Here’s How to Fill Your Visual Library (Part 1)

So you now understand the significance of your visual library as explained in our post 3 Reasons Why You Need to Build Your Visual Library, but you’re not quite sure how to go about doing it. Well, have no fear, because we’ve pulled together a short list of the best sources of visual information for your library in this 2 part series.


In this post we are going to be looking at what I like to call Primary Sources. I call them Primary Sources because they are sources of information from our real world that, although curated, have not been interfered with excessively. Not making much sense? You’ll understand once you’ve read them:


Travelling

This is the most significant of all sources. Travelling is a process that opens your eyes up to many things. Nothing matches experiencing different cultures, architecture, systems, activities, and people first hand with all your senses. The further you can go from home, the better. But even within your local area you will find endless diversity and references to draw from and get excited about, so if your circumstances don’t allow for travelling far you still won’t miss out.


Personally, when I travel, I love to pay close attention to local fashion, public services, and how people traverse their environment. I’ll grab photos or small sketches to really immortalise what I’m looking for and keep a physical/digital record for later.



Museums and galleries

Museums and galleries come in a close second to travelling, since they tend to be encompassed under its umbrella – who goes to a city that’s stood for hundreds of years and doesn’t visit at least one museum/historical site?


Museums collate all the good stuff in one place so that you don’t have to travel all over for them. In one section of a museum, you can study visual information from a multitude of cultures from one region in the world. You can see, read, and learn about changes over time, you can see how objects relate to religion, language, rituals, daily life, matters of state and more. You could literally travel the whole globe visually in a day. And once that’s in your head, you can use it – it can influence your next game character, the religious system in your comic, or the alternative science of your film.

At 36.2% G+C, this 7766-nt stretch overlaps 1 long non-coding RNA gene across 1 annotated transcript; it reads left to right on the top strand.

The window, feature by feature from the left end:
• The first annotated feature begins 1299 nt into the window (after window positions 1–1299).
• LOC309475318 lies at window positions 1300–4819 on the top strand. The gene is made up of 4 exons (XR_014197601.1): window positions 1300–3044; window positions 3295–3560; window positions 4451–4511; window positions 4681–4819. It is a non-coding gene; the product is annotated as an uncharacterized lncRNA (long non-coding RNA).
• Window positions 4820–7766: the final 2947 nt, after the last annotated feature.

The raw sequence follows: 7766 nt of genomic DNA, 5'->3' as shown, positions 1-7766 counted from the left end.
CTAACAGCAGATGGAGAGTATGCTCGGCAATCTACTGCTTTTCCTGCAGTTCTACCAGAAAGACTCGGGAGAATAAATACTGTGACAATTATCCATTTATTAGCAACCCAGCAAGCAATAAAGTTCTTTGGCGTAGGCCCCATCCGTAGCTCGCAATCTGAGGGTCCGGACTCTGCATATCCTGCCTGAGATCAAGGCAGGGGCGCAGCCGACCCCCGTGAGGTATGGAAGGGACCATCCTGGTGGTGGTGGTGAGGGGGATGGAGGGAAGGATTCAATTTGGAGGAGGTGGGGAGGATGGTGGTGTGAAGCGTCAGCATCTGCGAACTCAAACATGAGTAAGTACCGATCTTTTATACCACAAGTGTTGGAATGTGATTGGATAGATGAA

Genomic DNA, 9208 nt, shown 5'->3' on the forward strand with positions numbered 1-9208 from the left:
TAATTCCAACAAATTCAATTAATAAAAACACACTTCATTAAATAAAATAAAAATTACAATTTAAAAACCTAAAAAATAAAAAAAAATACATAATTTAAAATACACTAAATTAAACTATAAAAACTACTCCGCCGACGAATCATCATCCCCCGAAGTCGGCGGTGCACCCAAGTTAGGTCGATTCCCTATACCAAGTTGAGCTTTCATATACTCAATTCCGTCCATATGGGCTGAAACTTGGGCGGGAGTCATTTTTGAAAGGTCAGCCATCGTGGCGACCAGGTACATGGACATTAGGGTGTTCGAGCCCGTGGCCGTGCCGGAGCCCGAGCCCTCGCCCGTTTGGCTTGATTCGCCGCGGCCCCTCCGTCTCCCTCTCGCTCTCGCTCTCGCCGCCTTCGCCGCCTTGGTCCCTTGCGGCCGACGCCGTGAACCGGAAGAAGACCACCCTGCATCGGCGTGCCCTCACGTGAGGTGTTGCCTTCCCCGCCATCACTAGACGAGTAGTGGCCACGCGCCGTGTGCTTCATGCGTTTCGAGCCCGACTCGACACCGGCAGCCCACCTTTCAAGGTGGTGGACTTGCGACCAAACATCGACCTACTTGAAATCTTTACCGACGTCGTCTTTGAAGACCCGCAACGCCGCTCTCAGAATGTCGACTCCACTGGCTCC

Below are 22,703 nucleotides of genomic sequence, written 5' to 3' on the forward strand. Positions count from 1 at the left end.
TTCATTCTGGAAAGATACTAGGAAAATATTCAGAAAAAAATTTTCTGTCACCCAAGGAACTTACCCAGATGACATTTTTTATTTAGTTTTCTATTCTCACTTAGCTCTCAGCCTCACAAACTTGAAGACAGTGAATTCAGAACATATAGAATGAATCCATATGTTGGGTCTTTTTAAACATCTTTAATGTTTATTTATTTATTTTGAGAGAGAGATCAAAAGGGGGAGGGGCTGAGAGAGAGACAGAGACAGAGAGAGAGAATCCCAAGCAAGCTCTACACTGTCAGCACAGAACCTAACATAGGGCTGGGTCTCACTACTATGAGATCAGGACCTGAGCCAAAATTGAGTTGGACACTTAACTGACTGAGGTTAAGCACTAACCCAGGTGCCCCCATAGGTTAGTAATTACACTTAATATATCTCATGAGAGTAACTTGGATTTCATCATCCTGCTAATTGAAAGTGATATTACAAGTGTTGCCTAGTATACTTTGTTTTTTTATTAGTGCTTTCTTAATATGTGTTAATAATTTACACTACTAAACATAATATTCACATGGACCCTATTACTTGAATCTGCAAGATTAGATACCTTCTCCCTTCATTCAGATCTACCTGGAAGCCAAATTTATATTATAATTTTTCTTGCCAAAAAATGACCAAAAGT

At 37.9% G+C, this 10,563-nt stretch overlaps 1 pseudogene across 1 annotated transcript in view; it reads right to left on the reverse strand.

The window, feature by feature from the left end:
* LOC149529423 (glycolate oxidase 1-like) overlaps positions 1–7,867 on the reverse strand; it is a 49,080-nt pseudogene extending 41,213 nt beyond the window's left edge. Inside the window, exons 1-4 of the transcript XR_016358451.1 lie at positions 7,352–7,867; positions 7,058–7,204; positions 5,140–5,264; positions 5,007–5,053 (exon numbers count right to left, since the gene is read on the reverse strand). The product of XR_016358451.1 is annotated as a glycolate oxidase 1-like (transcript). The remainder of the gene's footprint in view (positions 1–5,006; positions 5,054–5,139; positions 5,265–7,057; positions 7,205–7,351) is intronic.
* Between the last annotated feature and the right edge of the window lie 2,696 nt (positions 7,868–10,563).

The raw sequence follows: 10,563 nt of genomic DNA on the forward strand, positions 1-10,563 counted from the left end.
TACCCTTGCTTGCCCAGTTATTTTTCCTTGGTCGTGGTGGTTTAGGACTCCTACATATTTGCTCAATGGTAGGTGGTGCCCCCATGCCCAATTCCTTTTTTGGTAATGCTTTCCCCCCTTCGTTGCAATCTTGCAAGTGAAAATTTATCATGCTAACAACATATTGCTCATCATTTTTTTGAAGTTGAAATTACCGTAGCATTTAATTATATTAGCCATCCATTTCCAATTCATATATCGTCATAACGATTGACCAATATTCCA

Text books (history books, books on industry, animals etc.)


If it’s not possible for you to get out of the house/studio, then allow books to be your window to the world. Books or online articles from different professions such as healthcare, engineering, history, horticulture and more are all useful for their knowledge and accurate drawings and photographs. It is no secret that I borrowed my mother’s anatomy books to better understand the structure of the human body and the way the muscles worked, and on my book shelves I have guides on vehicle engines and space travel. All of these are brilliant references for you to take your art work and world building to a higher next level.


So that’s it for our first part. Primary Sources like the one’s we’ve considered in this post are an invaluable and often free tool that all of us can take advantage of. In part 2 we’re going to have a look at what I consider the Secondary Sources of content for your visual library. Keep an eye out for when it’s posted!

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